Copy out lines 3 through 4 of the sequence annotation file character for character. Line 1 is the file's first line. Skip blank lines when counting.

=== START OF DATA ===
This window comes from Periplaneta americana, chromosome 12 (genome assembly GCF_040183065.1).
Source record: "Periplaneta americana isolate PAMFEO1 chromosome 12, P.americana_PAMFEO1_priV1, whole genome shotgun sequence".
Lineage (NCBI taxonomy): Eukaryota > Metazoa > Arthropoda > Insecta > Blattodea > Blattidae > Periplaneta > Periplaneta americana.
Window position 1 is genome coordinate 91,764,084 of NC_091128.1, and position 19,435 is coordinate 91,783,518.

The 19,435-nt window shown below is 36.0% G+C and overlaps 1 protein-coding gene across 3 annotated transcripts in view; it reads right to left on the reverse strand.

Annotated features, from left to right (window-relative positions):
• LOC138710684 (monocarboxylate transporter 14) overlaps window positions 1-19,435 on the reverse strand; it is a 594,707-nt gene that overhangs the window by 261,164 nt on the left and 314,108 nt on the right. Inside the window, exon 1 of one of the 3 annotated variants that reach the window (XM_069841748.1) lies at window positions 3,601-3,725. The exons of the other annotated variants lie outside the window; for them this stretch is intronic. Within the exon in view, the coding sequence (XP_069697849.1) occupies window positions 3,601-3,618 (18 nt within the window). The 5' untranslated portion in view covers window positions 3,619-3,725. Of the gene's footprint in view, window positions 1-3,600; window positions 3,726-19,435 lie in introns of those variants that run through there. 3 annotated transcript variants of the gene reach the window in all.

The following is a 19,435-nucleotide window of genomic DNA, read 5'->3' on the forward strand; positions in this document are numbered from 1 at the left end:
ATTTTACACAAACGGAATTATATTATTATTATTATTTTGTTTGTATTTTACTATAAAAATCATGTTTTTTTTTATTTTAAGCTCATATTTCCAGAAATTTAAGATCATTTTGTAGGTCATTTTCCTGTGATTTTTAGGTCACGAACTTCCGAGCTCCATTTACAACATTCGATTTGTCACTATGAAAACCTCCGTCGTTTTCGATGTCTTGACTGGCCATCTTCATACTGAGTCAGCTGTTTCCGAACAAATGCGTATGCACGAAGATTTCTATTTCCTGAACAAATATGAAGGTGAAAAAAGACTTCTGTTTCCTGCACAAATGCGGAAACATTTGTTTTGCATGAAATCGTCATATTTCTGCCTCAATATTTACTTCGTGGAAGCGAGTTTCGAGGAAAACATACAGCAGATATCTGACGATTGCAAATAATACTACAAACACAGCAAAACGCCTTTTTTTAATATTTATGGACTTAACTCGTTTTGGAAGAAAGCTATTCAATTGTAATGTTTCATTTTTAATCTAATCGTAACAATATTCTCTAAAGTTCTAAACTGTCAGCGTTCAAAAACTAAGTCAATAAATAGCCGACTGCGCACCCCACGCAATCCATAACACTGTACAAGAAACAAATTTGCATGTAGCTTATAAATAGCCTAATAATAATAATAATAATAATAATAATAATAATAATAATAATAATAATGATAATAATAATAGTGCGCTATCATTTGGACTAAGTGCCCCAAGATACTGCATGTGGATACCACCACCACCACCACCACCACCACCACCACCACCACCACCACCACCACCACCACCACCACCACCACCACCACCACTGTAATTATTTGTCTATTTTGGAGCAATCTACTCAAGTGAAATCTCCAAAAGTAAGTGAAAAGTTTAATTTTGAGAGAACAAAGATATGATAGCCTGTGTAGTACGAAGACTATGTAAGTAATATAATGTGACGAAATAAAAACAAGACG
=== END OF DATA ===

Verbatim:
Lineage (NCBI taxonomy): Eukaryota > Metazoa > Arthropoda > Insecta > Blattodea > Blattidae > Periplaneta > Periplaneta americana.
Window position 1 is genome coordinate 91,764,084 of NC_091128.1, and position 19,435 is coordinate 91,783,518.